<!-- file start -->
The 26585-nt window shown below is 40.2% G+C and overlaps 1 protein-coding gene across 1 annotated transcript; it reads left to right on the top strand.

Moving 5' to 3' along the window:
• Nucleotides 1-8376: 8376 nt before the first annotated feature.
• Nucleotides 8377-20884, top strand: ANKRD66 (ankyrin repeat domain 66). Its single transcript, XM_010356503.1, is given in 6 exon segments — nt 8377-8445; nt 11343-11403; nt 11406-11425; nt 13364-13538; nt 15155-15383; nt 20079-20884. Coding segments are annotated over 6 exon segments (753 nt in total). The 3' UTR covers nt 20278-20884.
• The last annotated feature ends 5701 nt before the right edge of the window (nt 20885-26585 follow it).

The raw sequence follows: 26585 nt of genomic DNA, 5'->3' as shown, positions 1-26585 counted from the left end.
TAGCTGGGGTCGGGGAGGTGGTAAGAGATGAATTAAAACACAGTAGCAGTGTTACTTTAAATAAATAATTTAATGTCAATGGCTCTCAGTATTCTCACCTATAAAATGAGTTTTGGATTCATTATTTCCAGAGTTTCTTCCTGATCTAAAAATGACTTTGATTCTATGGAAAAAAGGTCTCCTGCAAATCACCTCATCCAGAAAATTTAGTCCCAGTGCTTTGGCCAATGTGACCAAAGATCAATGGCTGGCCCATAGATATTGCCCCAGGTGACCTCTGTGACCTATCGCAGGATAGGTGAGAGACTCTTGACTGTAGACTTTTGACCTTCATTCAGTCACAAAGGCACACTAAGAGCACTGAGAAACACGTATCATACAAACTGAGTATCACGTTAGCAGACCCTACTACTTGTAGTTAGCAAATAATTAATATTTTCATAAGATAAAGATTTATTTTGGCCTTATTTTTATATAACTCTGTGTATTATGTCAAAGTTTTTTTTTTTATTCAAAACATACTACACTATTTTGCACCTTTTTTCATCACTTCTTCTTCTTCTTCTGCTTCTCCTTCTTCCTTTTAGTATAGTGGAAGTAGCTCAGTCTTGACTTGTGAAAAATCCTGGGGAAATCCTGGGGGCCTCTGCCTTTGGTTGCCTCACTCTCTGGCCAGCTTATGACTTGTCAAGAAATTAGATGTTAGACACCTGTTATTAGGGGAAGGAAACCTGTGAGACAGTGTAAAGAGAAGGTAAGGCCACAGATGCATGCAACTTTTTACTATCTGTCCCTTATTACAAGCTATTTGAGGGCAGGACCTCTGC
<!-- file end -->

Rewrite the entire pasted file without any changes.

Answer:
The 26585-nt window shown below is 40.2% G+C and overlaps 1 protein-coding gene across 1 annotated transcript; it reads left to right on the top strand.

Moving 5' to 3' along the window:
• Nucleotides 1-8376: 8376 nt before the first annotated feature.
• Nucleotides 8377-20884, top strand: ANKRD66 (ankyrin repeat domain 66). Its single transcript, XM_010356503.1, is given in 6 exon segments — nt 8377-8445; nt 11343-11403; nt 11406-11425; nt 13364-13538; nt 15155-15383; nt 20079-20884. Coding segments are annotated over 6 exon segments (753 nt in total). The 3' UTR covers nt 20278-20884.
• The last annotated feature ends 5701 nt before the right edge of the window (nt 20885-26585 follow it).

The raw sequence follows: 26585 nt of genomic DNA, 5'->3' as shown, positions 1-26585 counted from the left end.
TAGCTGGGGTCGGGGAGGTGGTAAGAGATGAATTAAAACACAGTAGCAGTGTTACTTTAAATAAATAATTTAATGTCAATGGCTCTCAGTATTCTCACCTATAAAATGAGTTTTGGATTCATTATTTCCAGAGTTTCTTCCTGATCTAAAAATGACTTTGATTCTATGGAAAAAAGGTCTCCTGCAAATCACCTCATCCAGAAAATTTAGTCCCAGTGCTTTGGCCAATGTGACCAAAGATCAATGGCTGGCCCATAGATATTGCCCCAGGTGACCTCTGTGACCTATCGCAGGATAGGTGAGAGACTCTTGACTGTAGACTTTTGACCTTCATTCAGTCACAAAGGCACACTAAGAGCACTGAGAAACACGTATCATACAAACTGAGTATCACGTTAGCAGACCCTACTACTTGTAGTTAGCAAATAATTAATATTTTCATAAGATAAAGATTTATTTTGGCCTTATTTTTATATAACTCTGTGTATTATGTCAAAGTTTTTTTTTTTATTCAAAACATACTACACTATTTTGCACCTTTTTTCATCACTTCTTCTTCTTCTTCTGCTTCTCCTTCTTCCTTTTAGTATAGTGGAAGTAGCTCAGTCTTGACTTGTGAAAAATCCTGGGGAAATCCTGGGGGCCTCTGCCTTTGGTTGCCTCACTCTCTGGCCAGCTTATGACTTGTCAAGAAATTAGATGTTAGACACCTGTTATTAGGGGAAGGAAACCTGTGAGACAGTGTAAAGAGAAGGTAAGGCCACAGATGCATGCAACTTTTTACTATCTGTCCCTTATTACAAGCTATTTGAGGGCAGGACCTCTGC